It makes most of its money from Windows and Office and yet these are two of the most disliked pieces of software on the planet. How many people actually love Windows 8 and Office 2013? Does anyone at Microsoft actually know this? They could ask me or anyone out of millions of users but they don’t and won’t. Like HP and Kodak and Blackberry they will internalise all marketing discussions and push through users’ complaints doggedly pursuing their own wayward path to the cliff top.

Windows ME and Windows Vista should have been big red flags but obviously they weren’t because we now have Windows 8 and Metro soon to be replaced by Windows 9. Remember the old expression, “Those who don’t learn from history are bound to repeat history.”

In the past Microsoft has got off almost scot free because there was no real competitor waiting in the wings.  Even today, there may not be a single competitor waiting to replace Microsoft but there are competitors such as Apple PCs and phones and tablets, Android PCs, phones and tablets, Linux PCs and servers, Chrome books and the like. There is also Windows 7 (Vista fixed) and Office 2003 and Office 2010 to tide people over under a really strong challenger emerges. You do not have to buy Windows 8 and you do not have to buy Office 2013; there are alternatives.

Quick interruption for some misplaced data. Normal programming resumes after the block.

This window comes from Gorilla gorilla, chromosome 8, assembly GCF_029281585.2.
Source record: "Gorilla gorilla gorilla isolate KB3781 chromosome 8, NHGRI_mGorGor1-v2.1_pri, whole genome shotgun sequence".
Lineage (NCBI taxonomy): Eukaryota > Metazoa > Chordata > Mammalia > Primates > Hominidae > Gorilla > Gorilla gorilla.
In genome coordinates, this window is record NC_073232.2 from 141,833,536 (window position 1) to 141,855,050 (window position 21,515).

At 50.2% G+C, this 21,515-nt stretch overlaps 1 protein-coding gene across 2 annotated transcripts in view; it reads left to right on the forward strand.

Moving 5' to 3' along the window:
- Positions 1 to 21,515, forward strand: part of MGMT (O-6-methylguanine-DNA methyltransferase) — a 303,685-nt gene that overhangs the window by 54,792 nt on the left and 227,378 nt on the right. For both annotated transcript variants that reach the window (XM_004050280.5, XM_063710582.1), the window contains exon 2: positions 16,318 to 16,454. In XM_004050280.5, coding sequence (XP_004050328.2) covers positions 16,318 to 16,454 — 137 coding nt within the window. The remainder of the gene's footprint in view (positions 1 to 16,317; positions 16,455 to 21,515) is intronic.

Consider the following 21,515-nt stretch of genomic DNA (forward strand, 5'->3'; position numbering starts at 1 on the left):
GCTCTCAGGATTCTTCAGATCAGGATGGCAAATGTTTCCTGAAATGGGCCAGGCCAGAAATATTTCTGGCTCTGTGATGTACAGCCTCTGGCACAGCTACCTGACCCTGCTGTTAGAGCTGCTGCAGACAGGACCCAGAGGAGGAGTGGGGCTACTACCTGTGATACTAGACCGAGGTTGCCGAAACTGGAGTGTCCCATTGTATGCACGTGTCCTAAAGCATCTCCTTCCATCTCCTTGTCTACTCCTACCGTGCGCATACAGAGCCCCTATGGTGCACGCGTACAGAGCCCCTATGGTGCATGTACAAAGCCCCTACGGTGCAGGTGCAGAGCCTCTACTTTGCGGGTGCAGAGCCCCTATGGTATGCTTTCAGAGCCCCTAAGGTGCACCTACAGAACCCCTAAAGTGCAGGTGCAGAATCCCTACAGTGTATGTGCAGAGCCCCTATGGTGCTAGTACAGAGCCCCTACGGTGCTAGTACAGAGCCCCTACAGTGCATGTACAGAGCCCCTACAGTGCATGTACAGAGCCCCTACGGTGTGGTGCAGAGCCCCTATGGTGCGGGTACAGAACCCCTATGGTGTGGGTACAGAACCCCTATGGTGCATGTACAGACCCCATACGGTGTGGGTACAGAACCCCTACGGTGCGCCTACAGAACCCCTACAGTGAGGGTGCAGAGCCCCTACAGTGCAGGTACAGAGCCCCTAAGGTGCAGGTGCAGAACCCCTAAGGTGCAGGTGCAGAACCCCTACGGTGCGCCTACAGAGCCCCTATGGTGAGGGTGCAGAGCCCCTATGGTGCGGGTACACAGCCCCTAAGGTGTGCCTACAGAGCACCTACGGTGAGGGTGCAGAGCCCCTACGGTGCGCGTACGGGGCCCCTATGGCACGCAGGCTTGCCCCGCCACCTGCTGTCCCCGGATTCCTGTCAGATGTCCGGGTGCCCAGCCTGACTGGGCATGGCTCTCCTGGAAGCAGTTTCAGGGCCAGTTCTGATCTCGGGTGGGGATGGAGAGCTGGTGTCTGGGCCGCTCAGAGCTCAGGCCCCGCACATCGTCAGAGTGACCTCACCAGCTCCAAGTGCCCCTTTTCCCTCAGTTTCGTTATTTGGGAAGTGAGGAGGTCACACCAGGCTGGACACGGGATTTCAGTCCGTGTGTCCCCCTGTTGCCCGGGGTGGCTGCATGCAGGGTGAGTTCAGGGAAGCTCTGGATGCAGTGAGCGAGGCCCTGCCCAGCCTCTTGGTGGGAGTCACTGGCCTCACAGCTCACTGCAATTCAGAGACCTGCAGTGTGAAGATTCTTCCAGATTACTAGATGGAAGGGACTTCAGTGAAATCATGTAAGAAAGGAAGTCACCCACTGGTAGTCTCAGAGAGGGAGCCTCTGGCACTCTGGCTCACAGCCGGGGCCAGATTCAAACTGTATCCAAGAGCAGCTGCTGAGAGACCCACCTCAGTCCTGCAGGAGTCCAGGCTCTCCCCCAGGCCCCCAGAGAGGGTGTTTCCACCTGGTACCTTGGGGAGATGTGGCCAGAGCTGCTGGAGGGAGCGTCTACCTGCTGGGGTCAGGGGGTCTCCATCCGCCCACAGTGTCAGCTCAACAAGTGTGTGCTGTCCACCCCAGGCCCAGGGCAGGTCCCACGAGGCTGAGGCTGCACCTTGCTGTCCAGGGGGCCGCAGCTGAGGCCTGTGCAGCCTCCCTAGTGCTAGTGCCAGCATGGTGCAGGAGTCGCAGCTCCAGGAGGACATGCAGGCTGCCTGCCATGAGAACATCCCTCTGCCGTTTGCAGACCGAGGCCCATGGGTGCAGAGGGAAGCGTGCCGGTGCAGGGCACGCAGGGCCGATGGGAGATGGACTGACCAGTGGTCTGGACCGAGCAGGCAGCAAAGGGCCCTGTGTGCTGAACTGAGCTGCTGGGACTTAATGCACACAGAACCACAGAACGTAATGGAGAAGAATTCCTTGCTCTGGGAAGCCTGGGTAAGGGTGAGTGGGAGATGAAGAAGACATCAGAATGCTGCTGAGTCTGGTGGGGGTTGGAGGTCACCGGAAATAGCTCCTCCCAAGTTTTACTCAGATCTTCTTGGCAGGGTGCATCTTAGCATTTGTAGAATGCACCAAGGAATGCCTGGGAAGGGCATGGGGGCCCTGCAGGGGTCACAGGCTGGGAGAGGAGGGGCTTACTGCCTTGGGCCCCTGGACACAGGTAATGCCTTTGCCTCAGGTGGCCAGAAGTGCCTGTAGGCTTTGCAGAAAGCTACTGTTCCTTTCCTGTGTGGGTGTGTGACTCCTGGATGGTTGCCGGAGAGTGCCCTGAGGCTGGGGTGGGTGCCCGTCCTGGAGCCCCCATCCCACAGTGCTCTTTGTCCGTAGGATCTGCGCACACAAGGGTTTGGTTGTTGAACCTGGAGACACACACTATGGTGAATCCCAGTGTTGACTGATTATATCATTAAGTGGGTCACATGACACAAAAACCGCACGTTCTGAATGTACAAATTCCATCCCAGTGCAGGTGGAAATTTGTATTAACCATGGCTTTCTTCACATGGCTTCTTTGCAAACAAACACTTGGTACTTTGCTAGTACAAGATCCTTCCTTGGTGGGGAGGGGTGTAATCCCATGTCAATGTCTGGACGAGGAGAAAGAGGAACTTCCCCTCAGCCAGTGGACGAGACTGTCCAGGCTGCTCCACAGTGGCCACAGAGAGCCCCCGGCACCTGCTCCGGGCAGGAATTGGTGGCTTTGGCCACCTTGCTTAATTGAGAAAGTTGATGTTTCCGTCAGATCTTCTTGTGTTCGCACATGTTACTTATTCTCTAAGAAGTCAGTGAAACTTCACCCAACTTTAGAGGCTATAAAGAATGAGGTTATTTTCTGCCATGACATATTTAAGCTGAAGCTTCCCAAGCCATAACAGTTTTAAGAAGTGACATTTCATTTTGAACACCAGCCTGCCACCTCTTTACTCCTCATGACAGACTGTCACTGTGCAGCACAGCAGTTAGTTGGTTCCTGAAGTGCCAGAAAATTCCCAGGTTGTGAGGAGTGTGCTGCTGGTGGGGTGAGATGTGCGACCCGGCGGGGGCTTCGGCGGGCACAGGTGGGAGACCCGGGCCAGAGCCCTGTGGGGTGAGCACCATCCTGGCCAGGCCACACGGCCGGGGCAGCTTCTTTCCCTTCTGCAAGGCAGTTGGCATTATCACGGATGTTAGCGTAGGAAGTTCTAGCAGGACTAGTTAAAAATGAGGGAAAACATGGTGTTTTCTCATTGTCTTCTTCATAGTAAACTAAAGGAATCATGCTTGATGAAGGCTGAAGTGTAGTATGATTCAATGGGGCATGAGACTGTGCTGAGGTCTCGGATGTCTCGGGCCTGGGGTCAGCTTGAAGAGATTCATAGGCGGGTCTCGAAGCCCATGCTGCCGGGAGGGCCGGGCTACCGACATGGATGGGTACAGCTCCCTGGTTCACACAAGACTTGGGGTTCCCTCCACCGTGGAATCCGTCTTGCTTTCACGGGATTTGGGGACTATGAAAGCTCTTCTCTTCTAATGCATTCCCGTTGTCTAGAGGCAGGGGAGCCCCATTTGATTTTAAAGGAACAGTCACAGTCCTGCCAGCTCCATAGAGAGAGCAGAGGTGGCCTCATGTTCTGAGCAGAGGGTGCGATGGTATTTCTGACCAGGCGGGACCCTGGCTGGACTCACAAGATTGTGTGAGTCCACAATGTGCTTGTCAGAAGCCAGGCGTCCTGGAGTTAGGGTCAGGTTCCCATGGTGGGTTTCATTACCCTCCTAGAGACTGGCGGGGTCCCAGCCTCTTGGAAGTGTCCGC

Even the major fall-off in PC sales over the last couple of years doesn’t seem to have been taken seriously by Microsoft.

There are a lot of factors pushing Microsoft towards the edge of the cliff and all that is needed is a really strong ‘alternative’ (to Windows and less so, Office) or an acceleration of the trend away from Windows PCs to push Microsoft over the cliff. When the end comes, it will be fast, like the next ice age.